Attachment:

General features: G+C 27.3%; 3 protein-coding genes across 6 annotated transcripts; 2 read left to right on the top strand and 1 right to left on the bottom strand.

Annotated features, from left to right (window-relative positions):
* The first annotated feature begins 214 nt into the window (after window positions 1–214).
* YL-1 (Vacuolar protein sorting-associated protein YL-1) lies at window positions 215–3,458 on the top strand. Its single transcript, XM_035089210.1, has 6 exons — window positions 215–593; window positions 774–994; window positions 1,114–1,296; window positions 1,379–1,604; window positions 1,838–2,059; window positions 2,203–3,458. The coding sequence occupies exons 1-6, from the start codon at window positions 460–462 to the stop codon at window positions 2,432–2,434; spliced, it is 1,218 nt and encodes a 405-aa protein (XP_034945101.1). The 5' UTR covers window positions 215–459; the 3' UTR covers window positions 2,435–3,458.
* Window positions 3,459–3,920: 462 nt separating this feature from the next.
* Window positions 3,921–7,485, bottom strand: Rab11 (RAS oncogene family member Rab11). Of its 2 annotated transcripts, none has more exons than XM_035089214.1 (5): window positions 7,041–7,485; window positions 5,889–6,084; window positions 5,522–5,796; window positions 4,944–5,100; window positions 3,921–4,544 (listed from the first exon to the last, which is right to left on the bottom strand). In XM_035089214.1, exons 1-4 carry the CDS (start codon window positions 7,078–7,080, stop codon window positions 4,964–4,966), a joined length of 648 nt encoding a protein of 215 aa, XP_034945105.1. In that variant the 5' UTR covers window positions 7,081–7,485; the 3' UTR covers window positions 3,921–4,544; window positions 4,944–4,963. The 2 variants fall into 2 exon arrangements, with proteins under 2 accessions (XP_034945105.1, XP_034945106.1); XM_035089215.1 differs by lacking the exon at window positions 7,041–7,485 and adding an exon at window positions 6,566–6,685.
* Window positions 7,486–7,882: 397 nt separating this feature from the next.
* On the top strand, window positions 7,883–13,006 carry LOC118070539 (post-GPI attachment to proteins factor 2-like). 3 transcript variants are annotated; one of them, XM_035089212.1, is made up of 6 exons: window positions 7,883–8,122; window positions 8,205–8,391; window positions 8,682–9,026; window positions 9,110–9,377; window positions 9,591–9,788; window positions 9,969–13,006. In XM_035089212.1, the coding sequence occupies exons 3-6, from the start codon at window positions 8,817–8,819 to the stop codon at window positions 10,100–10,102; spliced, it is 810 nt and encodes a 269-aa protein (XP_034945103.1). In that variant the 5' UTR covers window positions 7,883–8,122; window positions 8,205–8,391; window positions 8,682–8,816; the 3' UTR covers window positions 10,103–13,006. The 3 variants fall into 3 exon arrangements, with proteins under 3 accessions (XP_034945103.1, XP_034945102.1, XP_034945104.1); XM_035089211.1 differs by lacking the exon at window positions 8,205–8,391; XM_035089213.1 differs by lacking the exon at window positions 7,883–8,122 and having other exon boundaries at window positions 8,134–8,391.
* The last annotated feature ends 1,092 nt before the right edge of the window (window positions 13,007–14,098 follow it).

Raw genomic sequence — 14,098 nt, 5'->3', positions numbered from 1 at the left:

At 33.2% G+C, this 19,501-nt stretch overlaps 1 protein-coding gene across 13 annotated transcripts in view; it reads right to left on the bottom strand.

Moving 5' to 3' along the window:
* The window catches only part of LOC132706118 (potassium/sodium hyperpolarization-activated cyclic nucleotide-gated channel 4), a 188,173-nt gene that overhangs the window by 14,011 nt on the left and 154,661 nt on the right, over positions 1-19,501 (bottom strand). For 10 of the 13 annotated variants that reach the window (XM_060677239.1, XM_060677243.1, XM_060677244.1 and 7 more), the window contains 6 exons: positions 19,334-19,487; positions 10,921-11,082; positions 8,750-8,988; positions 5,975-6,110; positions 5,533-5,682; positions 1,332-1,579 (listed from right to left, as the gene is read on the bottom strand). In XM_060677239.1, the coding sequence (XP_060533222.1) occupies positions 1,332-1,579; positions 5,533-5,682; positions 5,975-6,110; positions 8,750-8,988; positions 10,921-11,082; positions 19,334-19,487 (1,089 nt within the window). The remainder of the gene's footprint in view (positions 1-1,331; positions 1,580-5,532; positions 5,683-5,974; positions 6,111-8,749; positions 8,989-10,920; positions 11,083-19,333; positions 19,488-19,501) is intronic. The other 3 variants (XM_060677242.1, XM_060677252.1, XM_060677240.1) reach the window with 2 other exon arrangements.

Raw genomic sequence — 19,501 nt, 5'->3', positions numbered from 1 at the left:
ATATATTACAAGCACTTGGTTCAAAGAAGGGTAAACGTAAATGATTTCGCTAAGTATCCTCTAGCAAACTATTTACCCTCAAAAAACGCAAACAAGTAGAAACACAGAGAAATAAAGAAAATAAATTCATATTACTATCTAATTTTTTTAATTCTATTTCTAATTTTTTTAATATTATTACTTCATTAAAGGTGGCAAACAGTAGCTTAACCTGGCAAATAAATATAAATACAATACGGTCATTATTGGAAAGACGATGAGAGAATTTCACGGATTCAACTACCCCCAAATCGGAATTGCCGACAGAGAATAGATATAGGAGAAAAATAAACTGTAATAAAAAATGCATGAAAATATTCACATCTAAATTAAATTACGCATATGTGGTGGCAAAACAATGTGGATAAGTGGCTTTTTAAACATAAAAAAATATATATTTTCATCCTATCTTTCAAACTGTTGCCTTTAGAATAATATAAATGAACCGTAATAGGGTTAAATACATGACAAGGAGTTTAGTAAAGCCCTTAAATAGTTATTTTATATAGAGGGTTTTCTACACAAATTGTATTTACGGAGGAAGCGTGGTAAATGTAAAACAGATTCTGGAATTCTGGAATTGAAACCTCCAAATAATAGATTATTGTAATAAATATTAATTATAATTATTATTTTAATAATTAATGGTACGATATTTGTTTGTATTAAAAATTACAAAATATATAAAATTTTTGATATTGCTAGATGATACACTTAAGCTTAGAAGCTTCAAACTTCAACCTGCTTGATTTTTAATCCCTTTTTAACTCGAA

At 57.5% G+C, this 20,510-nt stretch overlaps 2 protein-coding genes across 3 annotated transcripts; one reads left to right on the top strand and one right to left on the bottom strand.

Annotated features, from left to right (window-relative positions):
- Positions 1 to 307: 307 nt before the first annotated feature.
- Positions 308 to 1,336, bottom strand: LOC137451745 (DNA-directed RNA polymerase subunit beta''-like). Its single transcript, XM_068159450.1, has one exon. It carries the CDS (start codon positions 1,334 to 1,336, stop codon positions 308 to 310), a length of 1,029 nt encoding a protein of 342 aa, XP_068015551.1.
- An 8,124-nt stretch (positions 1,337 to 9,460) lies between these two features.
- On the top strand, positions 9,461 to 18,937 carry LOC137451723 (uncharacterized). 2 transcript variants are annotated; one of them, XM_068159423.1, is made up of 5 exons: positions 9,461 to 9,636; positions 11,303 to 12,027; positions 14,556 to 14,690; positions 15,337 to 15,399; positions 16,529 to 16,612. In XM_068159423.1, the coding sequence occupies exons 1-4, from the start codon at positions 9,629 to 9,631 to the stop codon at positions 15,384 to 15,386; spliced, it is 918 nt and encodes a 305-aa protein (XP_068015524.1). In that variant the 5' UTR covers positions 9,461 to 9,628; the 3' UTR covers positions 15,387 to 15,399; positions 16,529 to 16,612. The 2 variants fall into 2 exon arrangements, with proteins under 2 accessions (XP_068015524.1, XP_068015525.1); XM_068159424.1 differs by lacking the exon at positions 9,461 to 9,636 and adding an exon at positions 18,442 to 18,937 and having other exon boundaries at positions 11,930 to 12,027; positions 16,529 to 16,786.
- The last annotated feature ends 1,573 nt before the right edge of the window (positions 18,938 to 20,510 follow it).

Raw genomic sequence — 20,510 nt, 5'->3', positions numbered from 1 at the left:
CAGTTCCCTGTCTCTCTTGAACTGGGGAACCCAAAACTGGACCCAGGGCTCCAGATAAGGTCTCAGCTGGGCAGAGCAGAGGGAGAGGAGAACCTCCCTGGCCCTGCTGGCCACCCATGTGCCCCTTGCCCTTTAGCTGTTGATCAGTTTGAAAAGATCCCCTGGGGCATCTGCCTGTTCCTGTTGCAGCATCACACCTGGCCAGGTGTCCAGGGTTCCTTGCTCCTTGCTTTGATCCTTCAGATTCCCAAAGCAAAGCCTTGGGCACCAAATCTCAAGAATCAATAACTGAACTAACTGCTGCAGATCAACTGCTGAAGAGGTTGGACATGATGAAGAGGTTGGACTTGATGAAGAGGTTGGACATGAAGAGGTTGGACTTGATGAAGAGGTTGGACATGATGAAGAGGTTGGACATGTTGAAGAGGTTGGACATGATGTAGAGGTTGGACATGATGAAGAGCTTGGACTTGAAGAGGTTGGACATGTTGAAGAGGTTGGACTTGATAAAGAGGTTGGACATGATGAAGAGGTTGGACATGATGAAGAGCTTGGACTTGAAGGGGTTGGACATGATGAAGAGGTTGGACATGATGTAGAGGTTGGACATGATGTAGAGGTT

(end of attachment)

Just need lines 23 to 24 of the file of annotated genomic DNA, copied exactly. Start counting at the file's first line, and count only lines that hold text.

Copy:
Raw genomic sequence — 20,510 nt, 5'->3', positions numbered from 1 at the left:
CAGTTCCCTGTCTCTCTTGAACTGGGGAACCCAAAACTGGACCCAGGGCTCCAGATAAGGTCTCAGCTGGGCAGAGCAGAGGGAGAGGAGAACCTCCCTGGCCCTGCTGGCCACCCATGTGCCCCTTGCCCTTTAGCTGTTGATCAGTTTGAAAAGATCCCCTGGGGCATCTGCCTGTTCCTGTTGCAGCATCACACCTGGCCAGGTGTCCAGGGTTCCTTGCTCCTTGCTTTGATCCTTCAGATTCCCAAAGCAAAGCCTTGGGCACCAAATCTCAAGAATCAATAACTGAACTAACTGCTGCAGATCAACTGCTGAAGAGGTTGGACATGATGAAGAGGTTGGACTTGATGAAGAGGTTGGACATGAAGAGGTTGGACTTGATGAAGAGGTTGGACATGATGAAGAGGTTGGACATGTTGAAGAGGTTGGACATGATGTAGAGGTTGGACATGATGAAGAGCTTGGACTTGAAGAGGTTGGACATGTTGAAGAGGTTGGACTTGATAAAGAGGTTGGACATGATGAAGAGGTTGGACATGATGAAGAGCTTGGACTTGAAGGGGTTGGACATGATGAAGAGGTTGGACATGATGTAGAGGTTGGACATGATGTAGAGGTT